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Thailand’s Red Cross Comes Under Fire by LGBT+ Community

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Thailand-Red Cross- LGBT+ Community

Despite the continuing blood shortage situation in Thailand, the Thai Red Cross is still refusing to accept blood donated by the LGBT+ community.

The Bangkok Rainbow Organisation and the HIV Foundation Asia chairman Nikorn Chimkong told the Bangkok Post that efforts by the LGBT+ community urging them to accept blood donation have included street protests and online petitions.

However despite the campaign, their efforts have proved unsuccessful, he said. He believes the problem is the issue has become a battle between the rights of the Thai Red Cross blood recipients versus LGBT rights.

He said the Thai Red Cross considered the rights of blood recipients, but gay men are stigmatized and discriminated against.

“On the blood donation form, each blood donor is required to answer 37 questions,” Mr. Nikorn said. “Question 15 asks, ‘Are you a man who used to have sex with a man?’ This above all stigmatizes both gay males and transwomen because when they have to tick ‘yes.  Once they do they are then barred from donating blood to the Thai Red Cross for life,” he said.

Thai Red Cross says Gay Males blood is risky

The Thai Red Cross drew on claims by the International Red Cross that homosexual males pose a higher risk of transmitting disease, especially STDs and HIV via blood.

However, Mr. Nikorn said this line of reasoning has a big flaw! Although the higher risk may reflect the risk in relation to the estimated total global population, it doesn’t reflect the risk locally in Thailand.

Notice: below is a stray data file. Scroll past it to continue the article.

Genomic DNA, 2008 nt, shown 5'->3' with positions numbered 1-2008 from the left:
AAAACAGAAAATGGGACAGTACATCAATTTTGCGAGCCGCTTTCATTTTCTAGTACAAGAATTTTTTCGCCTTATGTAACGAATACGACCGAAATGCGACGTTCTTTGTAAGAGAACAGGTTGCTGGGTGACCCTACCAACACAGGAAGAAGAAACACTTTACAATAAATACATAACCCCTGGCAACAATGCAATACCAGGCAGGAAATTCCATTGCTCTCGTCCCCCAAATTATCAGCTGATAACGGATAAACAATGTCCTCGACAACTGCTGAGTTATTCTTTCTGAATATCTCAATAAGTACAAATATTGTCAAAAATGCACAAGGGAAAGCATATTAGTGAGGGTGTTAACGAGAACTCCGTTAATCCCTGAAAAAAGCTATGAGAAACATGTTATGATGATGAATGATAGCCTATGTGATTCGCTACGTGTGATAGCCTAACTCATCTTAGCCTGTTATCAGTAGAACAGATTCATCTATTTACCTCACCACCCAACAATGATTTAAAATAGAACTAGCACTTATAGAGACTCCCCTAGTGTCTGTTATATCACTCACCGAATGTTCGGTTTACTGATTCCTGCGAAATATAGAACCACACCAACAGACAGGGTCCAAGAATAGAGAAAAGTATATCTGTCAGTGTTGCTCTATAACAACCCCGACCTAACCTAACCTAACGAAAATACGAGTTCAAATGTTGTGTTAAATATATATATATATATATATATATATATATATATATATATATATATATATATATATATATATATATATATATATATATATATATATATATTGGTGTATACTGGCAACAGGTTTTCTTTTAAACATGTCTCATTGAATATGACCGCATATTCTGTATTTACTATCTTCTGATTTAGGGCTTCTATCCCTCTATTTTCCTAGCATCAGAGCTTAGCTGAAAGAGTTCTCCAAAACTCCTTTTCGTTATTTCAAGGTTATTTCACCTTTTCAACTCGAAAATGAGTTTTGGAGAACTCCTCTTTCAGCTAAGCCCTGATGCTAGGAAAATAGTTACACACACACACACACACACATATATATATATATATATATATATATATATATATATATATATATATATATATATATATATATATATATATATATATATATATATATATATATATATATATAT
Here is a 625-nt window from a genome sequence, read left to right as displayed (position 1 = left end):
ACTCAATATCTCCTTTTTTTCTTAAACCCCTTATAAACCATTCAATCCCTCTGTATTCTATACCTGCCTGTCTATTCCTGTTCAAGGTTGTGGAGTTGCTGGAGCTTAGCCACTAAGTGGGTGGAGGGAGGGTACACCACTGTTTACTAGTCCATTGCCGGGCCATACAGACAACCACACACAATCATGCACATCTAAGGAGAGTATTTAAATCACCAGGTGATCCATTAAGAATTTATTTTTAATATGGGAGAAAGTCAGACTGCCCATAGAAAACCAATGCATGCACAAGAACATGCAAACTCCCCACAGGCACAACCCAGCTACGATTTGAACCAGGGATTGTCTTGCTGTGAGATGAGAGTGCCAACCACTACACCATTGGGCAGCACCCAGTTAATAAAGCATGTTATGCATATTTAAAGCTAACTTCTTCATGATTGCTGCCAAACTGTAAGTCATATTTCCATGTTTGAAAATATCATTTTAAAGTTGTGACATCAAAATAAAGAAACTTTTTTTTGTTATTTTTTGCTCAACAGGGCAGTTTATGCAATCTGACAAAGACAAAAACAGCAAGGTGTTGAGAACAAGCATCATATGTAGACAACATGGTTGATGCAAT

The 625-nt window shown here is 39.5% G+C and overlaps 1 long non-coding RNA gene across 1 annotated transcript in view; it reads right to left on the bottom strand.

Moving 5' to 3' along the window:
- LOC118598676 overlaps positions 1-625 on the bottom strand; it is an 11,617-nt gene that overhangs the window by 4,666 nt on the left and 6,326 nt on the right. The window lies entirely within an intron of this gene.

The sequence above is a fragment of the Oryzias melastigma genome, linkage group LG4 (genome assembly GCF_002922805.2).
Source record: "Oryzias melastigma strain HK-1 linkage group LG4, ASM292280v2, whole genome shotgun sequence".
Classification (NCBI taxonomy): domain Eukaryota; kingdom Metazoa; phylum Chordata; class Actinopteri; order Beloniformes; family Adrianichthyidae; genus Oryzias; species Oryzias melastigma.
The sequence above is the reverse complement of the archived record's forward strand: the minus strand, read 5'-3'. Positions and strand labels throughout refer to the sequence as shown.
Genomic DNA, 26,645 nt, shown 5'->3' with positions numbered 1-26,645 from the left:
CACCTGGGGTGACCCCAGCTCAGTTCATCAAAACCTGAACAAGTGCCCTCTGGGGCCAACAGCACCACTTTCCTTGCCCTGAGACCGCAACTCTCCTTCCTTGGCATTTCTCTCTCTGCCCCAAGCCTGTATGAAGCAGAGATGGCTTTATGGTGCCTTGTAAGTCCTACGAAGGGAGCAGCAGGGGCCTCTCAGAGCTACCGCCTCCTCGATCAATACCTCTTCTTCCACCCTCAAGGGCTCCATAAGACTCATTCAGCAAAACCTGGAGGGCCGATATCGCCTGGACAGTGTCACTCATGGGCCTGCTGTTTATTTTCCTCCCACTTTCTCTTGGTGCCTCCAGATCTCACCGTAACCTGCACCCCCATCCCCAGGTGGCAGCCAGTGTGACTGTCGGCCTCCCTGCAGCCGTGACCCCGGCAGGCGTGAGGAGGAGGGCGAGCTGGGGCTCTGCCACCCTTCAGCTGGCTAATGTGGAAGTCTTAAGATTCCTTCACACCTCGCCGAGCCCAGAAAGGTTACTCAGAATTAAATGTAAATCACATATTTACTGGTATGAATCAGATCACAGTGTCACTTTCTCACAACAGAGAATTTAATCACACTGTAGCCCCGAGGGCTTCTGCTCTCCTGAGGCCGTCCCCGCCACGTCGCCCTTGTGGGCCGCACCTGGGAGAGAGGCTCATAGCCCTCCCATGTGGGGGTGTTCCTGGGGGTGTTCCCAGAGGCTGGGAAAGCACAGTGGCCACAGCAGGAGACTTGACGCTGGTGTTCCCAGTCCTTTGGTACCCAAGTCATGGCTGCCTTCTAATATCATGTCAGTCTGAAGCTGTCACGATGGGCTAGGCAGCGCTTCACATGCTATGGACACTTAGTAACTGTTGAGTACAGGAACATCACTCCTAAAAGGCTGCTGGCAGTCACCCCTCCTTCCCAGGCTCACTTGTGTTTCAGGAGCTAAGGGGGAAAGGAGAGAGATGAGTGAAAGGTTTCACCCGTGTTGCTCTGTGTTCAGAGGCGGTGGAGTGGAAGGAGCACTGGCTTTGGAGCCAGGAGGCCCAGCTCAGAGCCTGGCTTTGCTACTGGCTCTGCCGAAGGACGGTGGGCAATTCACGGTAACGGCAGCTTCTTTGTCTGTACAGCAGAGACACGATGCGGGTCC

“To make it fair, it would be better if the Thai Red Cross allows the LGBT+ community to donate their blood and conduct research on this matter,” he said.

The ban effectively stigmatized the people in the LGBT+ community as being people of “promiscuous”, “dirty” or having “sinful blood”, which was racist.

“The Thai Red Cross has overlooked the reality of the LGBT+ community, especially the diversity of gay males,” he said. Mr. Nikorn also said that with blood being in scarce supply, many LGBT+ communities wanted to help society.

It would be better for them to ensure the safety of blood donors and receivers without stigmatization while considering the recipients’ rights at the same time, he added.

According to the Thai Red Cross, the criteria for screening out male gays from donating blood is a universal practice.

 

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